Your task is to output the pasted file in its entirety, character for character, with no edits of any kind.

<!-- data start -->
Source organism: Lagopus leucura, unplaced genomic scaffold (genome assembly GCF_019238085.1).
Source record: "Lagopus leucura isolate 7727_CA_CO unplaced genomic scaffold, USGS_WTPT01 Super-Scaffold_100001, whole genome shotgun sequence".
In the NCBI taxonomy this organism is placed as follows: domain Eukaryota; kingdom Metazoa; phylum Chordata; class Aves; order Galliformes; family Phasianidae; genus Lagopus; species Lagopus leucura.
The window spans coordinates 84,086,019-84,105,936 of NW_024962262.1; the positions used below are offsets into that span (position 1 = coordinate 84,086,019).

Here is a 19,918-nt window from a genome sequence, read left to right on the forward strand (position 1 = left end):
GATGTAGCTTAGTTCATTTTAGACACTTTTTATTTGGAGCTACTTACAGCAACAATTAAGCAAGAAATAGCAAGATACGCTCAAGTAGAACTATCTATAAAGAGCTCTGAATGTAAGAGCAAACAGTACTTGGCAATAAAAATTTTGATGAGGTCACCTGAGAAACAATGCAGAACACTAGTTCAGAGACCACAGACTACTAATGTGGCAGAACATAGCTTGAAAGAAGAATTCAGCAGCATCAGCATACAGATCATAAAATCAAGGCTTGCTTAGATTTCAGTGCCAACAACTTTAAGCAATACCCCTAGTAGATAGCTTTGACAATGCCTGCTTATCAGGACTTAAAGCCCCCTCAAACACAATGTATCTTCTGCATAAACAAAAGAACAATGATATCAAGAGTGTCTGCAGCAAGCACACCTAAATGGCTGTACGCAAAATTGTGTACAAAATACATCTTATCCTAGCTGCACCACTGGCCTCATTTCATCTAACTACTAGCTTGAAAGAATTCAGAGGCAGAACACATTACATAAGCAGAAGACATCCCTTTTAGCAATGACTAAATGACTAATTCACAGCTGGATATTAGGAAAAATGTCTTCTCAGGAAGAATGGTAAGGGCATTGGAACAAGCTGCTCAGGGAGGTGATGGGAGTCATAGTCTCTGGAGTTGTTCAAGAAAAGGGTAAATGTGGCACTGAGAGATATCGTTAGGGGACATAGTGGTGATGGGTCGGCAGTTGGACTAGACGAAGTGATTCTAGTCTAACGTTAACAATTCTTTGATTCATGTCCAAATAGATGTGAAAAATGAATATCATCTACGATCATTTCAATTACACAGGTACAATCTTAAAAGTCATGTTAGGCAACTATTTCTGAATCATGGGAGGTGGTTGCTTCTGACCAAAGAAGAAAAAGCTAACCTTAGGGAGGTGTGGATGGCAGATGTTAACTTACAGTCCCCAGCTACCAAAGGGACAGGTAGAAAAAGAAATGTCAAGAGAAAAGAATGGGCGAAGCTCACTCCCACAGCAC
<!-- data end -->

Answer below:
Source organism: Lagopus leucura, unplaced genomic scaffold (genome assembly GCF_019238085.1).
Source record: "Lagopus leucura isolate 7727_CA_CO unplaced genomic scaffold, USGS_WTPT01 Super-Scaffold_100001, whole genome shotgun sequence".
In the NCBI taxonomy this organism is placed as follows: domain Eukaryota; kingdom Metazoa; phylum Chordata; class Aves; order Galliformes; family Phasianidae; genus Lagopus; species Lagopus leucura.
The window spans coordinates 84,086,019-84,105,936 of NW_024962262.1; the positions used below are offsets into that span (position 1 = coordinate 84,086,019).

Here is a 19,918-nt window from a genome sequence, read left to right on the forward strand (position 1 = left end):
GATGTAGCTTAGTTCATTTTAGACACTTTTTATTTGGAGCTACTTACAGCAACAATTAAGCAAGAAATAGCAAGATACGCTCAAGTAGAACTATCTATAAAGAGCTCTGAATGTAAGAGCAAACAGTACTTGGCAATAAAAATTTTGATGAGGTCACCTGAGAAACAATGCAGAACACTAGTTCAGAGACCACAGACTACTAATGTGGCAGAACATAGCTTGAAAGAAGAATTCAGCAGCATCAGCATACAGATCATAAAATCAAGGCTTGCTTAGATTTCAGTGCCAACAACTTTAAGCAATACCCCTAGTAGATAGCTTTGACAATGCCTGCTTATCAGGACTTAAAGCCCCCTCAAACACAATGTATCTTCTGCATAAACAAAAGAACAATGATATCAAGAGTGTCTGCAGCAAGCACACCTAAATGGCTGTACGCAAAATTGTGTACAAAATACATCTTATCCTAGCTGCACCACTGGCCTCATTTCATCTAACTACTAGCTTGAAAGAATTCAGAGGCAGAACACATTACATAAGCAGAAGACATCCCTTTTAGCAATGACTAAATGACTAATTCACAGCTGGATATTAGGAAAAATGTCTTCTCAGGAAGAATGGTAAGGGCATTGGAACAAGCTGCTCAGGGAGGTGATGGGAGTCATAGTCTCTGGAGTTGTTCAAGAAAAGGGTAAATGTGGCACTGAGAGATATCGTTAGGGGACATAGTGGTGATGGGTCGGCAGTTGGACTAGACGAAGTGATTCTAGTCTAACGTTAACAATTCTTTGATTCATGTCCAAATAGATGTGAAAAATGAATATCATCTACGATCATTTCAATTACACAGGTACAATCTTAAAAGTCATGTTAGGCAACTATTTCTGAATCATGGGAGGTGGTTGCTTCTGACCAAAGAAGAAAAAGCTAACCTTAGGGAGGTGTGGATGGCAGATGTTAACTTACAGTCCCCAGCTACCAAAGGGACAGGTAGAAAAAGAAATGTCAAGAGAAAAGAATGGGCGAAGCTCACTCCCACAGCAC